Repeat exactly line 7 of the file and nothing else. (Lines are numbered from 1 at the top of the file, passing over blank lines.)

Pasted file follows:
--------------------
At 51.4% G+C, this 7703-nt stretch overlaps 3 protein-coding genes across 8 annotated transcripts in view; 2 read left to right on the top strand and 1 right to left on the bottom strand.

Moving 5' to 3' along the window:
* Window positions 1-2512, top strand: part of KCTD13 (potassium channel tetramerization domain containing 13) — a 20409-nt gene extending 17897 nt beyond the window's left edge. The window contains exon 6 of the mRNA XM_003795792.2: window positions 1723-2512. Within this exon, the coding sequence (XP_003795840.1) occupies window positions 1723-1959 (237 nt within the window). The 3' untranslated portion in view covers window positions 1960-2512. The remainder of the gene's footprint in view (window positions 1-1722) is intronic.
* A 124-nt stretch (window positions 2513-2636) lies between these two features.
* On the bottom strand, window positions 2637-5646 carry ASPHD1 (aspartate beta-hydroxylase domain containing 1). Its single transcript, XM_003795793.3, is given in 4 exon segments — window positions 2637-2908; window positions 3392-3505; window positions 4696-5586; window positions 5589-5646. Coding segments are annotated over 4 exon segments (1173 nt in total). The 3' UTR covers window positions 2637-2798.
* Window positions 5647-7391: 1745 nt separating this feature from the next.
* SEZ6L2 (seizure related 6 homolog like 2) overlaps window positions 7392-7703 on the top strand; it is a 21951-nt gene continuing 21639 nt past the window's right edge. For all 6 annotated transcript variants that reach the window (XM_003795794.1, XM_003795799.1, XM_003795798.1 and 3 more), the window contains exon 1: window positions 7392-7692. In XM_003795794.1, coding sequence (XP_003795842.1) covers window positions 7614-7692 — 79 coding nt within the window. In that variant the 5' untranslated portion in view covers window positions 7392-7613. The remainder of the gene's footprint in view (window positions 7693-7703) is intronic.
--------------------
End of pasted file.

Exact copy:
* SEZ6L2 (seizure related 6 homolog like 2) overlaps window positions 7392-7703 on the top strand; it is a 21951-nt gene continuing 21639 nt past the window's right edge. For all 6 annotated transcript variants that reach the window (XM_003795794.1, XM_003795799.1, XM_003795798.1 and 3 more), the window contains exon 1: window positions 7392-7692. In XM_003795794.1, coding sequence (XP_003795842.1) covers window positions 7614-7692 — 79 coding nt within the window. In that variant the 5' untranslated portion in view covers window positions 7392-7613. The remainder of the gene's footprint in view (window positions 7693-7703) is intronic.